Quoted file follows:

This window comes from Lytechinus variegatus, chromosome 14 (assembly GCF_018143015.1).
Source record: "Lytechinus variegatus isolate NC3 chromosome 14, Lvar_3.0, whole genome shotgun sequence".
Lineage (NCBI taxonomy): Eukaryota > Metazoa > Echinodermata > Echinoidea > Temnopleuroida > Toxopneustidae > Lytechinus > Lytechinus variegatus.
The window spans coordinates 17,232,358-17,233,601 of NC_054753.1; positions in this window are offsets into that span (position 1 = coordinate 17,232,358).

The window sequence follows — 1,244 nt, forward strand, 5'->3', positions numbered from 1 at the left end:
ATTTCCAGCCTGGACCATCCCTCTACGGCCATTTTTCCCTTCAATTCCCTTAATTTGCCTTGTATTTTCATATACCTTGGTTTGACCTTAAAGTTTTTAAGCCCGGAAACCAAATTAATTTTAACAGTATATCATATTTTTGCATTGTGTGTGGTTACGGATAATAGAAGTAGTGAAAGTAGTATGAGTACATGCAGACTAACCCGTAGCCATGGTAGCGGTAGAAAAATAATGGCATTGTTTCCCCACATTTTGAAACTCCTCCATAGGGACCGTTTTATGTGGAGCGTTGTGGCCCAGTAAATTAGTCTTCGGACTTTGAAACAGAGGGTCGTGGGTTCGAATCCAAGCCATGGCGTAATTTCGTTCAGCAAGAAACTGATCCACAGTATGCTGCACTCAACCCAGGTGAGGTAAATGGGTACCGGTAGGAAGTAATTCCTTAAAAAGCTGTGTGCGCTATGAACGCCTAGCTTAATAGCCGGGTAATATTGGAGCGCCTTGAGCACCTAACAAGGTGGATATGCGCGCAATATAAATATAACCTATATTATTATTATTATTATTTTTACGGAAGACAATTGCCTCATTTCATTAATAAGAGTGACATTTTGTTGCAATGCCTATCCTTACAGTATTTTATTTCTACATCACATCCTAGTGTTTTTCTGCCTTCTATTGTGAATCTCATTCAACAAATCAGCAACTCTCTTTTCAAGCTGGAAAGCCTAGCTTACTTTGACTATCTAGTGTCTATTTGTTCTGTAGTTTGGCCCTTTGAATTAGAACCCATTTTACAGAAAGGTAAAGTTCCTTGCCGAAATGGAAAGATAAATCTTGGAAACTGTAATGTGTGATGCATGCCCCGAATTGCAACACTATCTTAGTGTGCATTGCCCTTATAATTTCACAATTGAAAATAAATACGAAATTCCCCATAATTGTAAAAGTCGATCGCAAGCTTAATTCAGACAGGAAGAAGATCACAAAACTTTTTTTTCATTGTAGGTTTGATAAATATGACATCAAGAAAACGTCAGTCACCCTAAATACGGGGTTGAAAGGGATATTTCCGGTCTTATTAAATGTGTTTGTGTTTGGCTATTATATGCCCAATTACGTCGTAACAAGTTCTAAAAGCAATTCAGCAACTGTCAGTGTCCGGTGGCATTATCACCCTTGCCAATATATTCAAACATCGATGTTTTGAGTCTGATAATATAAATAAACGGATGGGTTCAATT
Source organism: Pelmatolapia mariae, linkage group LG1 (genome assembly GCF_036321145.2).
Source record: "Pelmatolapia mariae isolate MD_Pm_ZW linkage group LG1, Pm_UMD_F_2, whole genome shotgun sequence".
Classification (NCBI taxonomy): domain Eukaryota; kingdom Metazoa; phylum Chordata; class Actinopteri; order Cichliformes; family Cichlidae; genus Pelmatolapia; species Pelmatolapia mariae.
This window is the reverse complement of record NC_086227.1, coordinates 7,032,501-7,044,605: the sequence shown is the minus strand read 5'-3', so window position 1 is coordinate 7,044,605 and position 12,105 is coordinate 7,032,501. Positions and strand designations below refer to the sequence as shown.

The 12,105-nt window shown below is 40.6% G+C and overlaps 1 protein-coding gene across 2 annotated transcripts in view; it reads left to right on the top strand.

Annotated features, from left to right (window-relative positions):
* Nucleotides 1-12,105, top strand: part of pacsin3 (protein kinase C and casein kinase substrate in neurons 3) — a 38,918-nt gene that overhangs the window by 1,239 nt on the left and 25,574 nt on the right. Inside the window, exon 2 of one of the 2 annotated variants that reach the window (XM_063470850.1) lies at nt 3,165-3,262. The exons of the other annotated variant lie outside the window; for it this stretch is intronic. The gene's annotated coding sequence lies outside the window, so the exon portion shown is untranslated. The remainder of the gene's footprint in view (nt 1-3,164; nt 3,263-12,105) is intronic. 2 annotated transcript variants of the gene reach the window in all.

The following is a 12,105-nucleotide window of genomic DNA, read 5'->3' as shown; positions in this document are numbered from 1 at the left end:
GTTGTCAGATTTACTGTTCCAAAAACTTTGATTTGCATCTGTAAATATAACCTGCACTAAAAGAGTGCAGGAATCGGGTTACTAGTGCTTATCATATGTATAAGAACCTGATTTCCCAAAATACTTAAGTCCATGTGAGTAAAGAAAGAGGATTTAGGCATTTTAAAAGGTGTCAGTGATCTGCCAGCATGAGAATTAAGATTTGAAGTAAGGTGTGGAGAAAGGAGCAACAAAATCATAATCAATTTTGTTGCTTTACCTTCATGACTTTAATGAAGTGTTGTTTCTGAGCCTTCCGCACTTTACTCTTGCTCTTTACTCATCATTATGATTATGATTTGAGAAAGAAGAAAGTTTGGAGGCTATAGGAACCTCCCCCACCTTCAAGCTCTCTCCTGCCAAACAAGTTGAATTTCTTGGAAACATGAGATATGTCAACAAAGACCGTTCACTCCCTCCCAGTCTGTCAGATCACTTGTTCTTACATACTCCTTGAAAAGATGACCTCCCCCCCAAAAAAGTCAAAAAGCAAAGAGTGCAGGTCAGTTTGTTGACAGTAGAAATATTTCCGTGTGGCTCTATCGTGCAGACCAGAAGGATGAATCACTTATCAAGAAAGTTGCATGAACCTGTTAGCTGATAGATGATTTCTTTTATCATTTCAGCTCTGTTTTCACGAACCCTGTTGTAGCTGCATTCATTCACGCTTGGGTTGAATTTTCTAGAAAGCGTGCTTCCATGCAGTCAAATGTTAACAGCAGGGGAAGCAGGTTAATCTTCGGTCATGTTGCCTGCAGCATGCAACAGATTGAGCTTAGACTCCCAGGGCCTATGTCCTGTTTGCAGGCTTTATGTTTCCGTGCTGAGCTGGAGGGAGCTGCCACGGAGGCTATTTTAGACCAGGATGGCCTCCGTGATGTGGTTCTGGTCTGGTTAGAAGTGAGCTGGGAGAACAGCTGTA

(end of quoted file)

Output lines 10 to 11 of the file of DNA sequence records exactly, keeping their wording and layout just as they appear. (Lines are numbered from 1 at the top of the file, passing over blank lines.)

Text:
This window is the reverse complement of record NC_086227.1, coordinates 7,032,501-7,044,605: the sequence shown is the minus strand read 5'-3', so window position 1 is coordinate 7,044,605 and position 12,105 is coordinate 7,032,501. Positions and strand designations below refer to the sequence as shown.

The 12,105-nt window shown below is 40.6% G+C and overlaps 1 protein-coding gene across 2 annotated transcripts in view; it reads left to right on the top strand.